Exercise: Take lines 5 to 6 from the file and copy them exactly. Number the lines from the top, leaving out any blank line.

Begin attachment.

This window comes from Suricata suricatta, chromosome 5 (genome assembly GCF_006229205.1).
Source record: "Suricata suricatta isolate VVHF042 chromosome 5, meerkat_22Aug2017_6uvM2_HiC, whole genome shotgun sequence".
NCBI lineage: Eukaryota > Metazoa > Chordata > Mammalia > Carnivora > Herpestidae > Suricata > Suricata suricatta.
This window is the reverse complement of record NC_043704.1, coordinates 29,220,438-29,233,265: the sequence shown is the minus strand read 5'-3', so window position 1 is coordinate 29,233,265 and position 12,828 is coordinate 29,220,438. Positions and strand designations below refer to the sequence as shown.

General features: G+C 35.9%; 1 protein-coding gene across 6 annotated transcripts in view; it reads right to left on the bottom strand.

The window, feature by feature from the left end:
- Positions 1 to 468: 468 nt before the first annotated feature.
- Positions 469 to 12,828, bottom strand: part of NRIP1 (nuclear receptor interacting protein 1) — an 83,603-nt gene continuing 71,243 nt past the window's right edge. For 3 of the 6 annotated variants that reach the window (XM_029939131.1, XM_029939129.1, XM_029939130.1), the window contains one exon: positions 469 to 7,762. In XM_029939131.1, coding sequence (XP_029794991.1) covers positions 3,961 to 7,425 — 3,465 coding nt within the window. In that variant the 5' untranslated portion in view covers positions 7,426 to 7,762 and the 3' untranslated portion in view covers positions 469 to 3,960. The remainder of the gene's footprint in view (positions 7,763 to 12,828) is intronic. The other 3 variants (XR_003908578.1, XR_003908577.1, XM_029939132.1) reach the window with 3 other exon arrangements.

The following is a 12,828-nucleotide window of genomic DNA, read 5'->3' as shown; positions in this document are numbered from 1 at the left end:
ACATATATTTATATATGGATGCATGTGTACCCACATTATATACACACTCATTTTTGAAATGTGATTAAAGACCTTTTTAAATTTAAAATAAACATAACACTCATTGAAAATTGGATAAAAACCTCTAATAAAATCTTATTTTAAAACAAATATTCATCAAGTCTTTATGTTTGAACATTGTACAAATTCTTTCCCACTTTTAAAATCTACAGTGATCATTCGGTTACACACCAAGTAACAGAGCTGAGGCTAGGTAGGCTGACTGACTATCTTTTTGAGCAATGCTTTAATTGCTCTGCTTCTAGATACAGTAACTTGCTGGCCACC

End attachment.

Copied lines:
General features: G+C 35.9%; 1 protein-coding gene across 6 annotated transcripts in view; it reads right to left on the bottom strand.

The window, feature by feature from the left end: